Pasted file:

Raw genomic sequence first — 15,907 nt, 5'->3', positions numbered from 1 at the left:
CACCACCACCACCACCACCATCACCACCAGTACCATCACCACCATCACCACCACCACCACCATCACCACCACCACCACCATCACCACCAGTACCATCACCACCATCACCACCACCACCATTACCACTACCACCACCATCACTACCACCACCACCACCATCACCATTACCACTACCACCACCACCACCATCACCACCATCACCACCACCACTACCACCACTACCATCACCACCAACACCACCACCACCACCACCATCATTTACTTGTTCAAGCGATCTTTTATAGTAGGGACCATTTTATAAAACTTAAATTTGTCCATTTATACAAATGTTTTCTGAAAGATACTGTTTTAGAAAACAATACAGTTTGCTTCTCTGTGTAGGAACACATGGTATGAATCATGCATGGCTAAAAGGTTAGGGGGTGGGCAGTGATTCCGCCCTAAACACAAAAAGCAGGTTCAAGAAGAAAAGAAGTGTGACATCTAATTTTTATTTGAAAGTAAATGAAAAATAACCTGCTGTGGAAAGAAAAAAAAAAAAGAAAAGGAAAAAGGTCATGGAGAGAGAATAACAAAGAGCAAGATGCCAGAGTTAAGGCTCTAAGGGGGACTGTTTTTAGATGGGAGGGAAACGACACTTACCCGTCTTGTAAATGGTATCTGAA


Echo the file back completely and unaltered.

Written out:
Raw genomic sequence first — 15,907 nt, 5'->3', positions numbered from 1 at the left:
CACCACCACCACCACCACCATCACCACCAGTACCATCACCACCATCACCACCACCACCACCATCACCACCACCACCACCATCACCACCAGTACCATCACCACCATCACCACCACCACCATTACCACTACCACCACCATCACTACCACCACCACCACCATCACCATTACCACTACCACCACCACCACCATCACCACCATCACCACCACCACTACCACCACTACCATCACCACCAACACCACCACCACCACCACCATCATTTACTTGTTCAAGCGATCTTTTATAGTAGGGACCATTTTATAAAACTTAAATTTGTCCATTTATACAAATGTTTTCTGAAAGATACTGTTTTAGAAAACAATACAGTTTGCTTCTCTGTGTAGGAACACATGGTATGAATCATGCATGGCTAAAAGGTTAGGGGGTGGGCAGTGATTCCGCCCTAAACACAAAAAGCAGGTTCAAGAAGAAAAGAAGTGTGACATCTAATTTTTATTTGAAAGTAAATGAAAAATAACCTGCTGTGGAAAGAAAAAAAAAAAAGAAAAGGAAAAAGGTCATGGAGAGAGAATAACAAAGAGCAAGATGCCAGAGTTAAGGCTCTAAGGGGGACTGTTTTTAGATGGGAGGGAAACGACACTTACCCGTCTTGTAAATGGTATCTGAA